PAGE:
We've had the technology for a long while to send a probe to Alpha Centuri, and it seriously irks me that we haven't done that. Even without the warp drive, I believe nuclear propulsion systems were able to narrow the trip down to 30-80 years. (I know a large gap but there was various ships on the drawing board.)
Yes I think we could send a probe, but if it takes say 80 years, I guess this explains why it hasn't happened since people like to see the benefits of their labor completed in their own lifetime. 30 years? I'm not so sure about that.

We have a lot further to go to send humans that far, but I think a probe is do-able with a modest amount of development.



posted on Jun, 4 2014 @ 07:46 PM
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originally posted by: Maltese5Rhino
a reply to: 8675309jenny
How I think of it.... Its more luck to find another planet with life. Im sure some one will tell me if Im wrong but if an intelegent race similar to ours where to look out into space and see earth and they are aporx 100light years aware for example... that could mean they are looking at a planet as if it were a 100 years ago? So before our rock was a yellow disco at night.

Same with us now what we see in the outreaches of space is not how it is today. We could be looking at planets that already went full circle... Life began - Intelligent life developed - all got destroyed and the planet is now barren.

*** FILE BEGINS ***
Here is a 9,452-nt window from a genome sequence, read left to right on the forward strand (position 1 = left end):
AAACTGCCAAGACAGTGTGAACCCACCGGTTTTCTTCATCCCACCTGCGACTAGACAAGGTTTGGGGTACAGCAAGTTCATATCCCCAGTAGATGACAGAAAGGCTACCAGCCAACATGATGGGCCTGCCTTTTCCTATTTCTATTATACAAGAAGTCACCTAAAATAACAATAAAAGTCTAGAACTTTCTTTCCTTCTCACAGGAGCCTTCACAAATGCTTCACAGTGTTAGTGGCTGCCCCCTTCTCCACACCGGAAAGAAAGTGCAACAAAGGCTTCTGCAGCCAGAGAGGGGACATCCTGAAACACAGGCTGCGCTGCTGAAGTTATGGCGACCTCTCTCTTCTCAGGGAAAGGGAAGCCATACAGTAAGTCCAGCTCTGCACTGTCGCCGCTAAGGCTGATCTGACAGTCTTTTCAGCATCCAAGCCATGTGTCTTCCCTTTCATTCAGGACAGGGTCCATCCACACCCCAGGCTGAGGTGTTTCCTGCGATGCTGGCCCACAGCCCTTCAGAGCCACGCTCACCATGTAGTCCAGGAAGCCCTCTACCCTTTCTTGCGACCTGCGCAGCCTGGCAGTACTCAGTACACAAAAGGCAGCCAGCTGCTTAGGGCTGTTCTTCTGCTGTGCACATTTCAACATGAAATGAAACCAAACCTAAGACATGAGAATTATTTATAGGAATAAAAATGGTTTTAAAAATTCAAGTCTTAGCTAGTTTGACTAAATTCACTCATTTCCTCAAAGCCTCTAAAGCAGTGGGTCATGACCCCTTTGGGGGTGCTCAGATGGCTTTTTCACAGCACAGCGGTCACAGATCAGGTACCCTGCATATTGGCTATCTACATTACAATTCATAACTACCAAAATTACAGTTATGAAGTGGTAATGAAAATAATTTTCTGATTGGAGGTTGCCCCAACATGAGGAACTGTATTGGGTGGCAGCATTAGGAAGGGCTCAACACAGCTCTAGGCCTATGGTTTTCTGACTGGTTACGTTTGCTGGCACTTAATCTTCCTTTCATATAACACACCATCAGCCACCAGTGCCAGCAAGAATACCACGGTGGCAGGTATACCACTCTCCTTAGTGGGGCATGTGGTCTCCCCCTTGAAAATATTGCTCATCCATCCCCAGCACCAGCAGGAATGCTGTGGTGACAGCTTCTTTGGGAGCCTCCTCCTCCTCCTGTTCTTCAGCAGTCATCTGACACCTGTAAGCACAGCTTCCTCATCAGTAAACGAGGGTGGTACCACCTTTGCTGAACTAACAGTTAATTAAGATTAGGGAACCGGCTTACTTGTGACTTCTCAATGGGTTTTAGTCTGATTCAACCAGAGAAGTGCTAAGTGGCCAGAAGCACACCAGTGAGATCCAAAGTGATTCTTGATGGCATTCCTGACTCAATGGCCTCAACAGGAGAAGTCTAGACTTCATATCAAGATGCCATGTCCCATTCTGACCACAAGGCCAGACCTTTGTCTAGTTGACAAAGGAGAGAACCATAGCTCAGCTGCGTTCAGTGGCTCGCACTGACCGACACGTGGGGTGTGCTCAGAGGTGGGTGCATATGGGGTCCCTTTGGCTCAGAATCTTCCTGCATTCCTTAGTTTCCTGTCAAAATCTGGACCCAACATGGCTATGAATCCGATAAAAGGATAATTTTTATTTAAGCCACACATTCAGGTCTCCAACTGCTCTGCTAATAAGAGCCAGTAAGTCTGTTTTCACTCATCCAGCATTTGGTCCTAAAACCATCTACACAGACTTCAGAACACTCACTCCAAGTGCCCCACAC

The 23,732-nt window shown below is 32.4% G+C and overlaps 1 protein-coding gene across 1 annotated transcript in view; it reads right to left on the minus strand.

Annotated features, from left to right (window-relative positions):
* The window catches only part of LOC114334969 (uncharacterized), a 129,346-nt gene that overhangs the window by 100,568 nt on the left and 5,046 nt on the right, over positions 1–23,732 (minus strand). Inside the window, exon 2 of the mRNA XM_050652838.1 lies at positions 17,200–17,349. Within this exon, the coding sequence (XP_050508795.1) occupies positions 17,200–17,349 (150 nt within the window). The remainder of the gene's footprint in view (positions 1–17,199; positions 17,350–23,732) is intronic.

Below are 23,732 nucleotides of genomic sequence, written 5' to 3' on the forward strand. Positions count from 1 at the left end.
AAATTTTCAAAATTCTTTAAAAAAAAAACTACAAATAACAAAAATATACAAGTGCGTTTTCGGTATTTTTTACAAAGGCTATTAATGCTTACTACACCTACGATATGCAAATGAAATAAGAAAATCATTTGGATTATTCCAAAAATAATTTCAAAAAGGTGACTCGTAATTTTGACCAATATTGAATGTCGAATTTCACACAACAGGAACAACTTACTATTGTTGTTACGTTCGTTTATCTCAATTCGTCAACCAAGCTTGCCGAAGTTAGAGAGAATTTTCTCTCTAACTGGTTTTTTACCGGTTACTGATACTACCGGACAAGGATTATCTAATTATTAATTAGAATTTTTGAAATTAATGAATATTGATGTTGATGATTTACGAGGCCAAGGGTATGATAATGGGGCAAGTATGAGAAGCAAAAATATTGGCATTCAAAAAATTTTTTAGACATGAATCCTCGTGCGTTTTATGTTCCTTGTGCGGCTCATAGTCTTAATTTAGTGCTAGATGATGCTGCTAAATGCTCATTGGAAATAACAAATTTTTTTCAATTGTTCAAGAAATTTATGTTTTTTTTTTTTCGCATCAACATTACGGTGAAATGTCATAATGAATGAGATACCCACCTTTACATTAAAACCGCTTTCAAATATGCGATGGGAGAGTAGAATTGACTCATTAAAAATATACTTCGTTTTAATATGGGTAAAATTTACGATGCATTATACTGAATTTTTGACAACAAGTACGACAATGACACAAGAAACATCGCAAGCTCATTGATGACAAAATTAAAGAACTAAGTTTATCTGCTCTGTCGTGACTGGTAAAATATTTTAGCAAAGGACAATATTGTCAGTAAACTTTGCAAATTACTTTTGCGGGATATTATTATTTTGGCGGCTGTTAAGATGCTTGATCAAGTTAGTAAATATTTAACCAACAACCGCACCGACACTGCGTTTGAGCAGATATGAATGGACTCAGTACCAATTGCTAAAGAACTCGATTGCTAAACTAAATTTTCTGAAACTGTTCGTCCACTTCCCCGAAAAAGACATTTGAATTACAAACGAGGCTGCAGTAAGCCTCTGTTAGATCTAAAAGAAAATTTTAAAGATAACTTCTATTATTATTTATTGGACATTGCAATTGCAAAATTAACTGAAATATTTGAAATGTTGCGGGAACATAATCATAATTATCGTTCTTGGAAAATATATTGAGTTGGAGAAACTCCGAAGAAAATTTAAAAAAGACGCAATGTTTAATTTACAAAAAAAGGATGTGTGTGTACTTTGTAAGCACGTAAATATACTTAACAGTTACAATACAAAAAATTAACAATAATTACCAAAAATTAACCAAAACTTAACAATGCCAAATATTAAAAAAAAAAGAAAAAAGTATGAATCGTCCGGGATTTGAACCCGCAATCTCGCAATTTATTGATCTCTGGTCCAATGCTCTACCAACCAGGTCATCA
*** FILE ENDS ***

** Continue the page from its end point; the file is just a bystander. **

And with this type of warp drive tech..... You need to know your destination first. So without knowing which planet to go to because of the distance of light meaning we can only guess if it has life in the first place.

Heck imagine how many other Advanced Species prob just flew right by us and never knew.



posted on Jun, 5 2014 @ 01:20 AM
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originally posted by: Kratos40
a reply to: 8675309jenny

There is a patent out there that involves capturing anti-matter into a cylinder using strong electromagnetical forces.

Kratos40



What's it matter. The major problem with antimatter is that it's impossible to find a decent farmer who can get a usable sized crop of antimatter. Damn farmers...



posted on Jun, 5 2014 @ 09:29 AM
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a reply to: boncho

What would you do with the antimatter, even if you had it? I couldn't find a use for it that does not involve mult-billion installations. Nonetheless, damn farmers...



posted on Jun, 11 2014 @ 10:14 PM